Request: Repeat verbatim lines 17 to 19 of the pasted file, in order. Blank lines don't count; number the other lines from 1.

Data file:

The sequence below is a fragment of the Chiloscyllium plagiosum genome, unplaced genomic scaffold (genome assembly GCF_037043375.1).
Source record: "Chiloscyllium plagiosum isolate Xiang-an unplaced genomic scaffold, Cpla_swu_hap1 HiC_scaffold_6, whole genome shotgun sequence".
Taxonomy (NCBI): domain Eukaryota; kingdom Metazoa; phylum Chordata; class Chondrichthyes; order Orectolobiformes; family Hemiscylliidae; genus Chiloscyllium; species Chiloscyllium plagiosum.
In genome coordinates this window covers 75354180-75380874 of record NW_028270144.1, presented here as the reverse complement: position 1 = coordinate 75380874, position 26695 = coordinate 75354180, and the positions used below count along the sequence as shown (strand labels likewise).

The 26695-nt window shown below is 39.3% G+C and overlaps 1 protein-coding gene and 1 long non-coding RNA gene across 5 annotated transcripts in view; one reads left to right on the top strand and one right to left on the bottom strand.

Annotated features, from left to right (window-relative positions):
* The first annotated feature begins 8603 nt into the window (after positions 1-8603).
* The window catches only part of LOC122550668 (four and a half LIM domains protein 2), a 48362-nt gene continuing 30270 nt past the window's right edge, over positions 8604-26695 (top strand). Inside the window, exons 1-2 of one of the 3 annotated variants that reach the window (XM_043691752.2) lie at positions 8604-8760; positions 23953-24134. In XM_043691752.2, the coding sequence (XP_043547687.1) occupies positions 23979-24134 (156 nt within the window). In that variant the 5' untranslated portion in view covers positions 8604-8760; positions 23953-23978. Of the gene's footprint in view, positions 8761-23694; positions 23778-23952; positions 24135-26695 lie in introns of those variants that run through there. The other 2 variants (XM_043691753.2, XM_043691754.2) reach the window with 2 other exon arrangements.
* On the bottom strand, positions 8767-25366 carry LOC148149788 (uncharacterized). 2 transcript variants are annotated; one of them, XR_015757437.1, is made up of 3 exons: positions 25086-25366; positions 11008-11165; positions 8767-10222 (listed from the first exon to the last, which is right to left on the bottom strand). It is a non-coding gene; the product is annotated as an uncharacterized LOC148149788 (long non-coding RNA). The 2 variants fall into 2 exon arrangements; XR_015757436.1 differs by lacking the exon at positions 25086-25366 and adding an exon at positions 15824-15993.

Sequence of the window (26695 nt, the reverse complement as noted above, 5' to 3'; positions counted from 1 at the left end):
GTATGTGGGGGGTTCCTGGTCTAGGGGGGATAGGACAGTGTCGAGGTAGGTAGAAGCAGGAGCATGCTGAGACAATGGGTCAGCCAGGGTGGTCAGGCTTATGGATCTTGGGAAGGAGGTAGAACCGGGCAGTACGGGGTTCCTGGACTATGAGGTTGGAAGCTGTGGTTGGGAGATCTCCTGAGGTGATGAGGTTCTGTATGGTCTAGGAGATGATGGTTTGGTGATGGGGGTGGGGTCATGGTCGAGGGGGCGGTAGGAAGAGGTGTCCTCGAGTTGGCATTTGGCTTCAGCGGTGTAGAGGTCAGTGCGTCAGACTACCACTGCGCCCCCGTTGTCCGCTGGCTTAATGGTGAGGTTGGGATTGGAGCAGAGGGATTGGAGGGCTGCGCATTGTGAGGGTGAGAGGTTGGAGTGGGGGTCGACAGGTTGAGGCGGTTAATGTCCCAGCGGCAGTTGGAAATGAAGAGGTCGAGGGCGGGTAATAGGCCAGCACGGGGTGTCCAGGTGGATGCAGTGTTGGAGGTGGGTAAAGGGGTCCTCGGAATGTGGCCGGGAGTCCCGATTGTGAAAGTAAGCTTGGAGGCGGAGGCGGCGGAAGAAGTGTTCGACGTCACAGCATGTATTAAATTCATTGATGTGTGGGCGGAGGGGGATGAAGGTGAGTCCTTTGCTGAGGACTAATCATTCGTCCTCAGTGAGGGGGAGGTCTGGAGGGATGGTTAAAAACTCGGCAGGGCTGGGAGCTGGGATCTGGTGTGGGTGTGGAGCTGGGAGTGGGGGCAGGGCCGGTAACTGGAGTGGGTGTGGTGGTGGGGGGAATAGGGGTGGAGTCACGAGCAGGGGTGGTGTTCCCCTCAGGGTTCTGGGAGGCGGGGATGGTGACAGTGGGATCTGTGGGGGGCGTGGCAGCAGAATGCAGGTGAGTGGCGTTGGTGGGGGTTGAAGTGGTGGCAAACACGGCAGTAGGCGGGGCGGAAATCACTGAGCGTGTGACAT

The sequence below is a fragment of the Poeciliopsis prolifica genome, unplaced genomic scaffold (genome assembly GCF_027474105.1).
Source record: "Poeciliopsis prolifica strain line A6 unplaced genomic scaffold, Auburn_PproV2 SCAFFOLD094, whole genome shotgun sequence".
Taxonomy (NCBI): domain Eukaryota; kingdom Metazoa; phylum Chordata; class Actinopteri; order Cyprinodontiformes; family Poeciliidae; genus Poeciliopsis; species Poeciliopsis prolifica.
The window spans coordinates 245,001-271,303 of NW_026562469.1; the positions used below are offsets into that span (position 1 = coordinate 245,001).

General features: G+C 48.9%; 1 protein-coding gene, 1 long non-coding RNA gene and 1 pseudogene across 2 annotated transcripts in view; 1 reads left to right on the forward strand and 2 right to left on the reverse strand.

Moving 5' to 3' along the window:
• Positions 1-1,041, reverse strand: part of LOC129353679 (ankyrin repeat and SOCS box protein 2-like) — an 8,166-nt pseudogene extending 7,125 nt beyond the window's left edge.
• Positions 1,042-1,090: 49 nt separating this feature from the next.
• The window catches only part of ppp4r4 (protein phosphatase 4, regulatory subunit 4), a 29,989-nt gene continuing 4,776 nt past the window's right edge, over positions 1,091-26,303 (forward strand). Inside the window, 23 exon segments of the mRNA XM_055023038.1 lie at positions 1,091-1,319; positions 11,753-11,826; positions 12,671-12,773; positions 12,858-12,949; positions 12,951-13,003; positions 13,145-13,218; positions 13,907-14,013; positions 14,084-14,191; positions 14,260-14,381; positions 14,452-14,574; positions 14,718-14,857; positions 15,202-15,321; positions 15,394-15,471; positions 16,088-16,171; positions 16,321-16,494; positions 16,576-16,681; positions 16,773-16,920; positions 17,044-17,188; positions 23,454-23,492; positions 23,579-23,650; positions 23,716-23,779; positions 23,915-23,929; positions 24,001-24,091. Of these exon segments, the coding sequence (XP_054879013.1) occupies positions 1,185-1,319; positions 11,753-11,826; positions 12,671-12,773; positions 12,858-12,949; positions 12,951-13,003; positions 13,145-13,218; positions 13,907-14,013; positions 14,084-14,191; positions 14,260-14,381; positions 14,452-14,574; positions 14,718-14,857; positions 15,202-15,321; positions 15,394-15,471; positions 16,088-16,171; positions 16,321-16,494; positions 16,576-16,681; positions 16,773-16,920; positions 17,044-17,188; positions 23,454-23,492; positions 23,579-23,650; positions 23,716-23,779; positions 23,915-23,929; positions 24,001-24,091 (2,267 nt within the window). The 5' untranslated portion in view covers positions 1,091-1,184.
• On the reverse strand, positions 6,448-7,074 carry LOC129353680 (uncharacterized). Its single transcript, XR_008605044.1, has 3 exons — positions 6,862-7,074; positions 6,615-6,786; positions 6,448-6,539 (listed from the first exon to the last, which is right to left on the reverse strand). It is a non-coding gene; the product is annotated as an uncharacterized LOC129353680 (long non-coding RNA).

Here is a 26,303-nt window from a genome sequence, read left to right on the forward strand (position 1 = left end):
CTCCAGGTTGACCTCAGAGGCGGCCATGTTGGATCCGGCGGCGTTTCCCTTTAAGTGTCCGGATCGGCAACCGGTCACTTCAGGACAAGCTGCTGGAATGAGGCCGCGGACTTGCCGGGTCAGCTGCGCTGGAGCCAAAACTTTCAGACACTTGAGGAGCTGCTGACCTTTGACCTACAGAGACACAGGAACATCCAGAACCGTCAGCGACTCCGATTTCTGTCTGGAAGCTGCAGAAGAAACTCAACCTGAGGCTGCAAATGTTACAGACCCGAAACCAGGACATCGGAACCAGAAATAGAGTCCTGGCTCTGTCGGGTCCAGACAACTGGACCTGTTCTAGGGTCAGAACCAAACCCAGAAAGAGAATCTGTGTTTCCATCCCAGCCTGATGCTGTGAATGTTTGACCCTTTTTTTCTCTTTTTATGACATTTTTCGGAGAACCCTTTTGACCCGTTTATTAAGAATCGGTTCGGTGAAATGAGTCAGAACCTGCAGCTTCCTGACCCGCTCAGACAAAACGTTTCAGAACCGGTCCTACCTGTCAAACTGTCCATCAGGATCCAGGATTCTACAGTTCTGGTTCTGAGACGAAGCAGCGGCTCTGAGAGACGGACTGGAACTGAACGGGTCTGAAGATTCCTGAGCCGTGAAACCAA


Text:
Moving 5' to 3' along the window:
• Positions 1-1,041, reverse strand: part of LOC129353679 (ankyrin repeat and SOCS box protein 2-like) — an 8,166-nt pseudogene extending 7,125 nt beyond the window's left edge.
• Positions 1,042-1,090: 49 nt separating this feature from the next.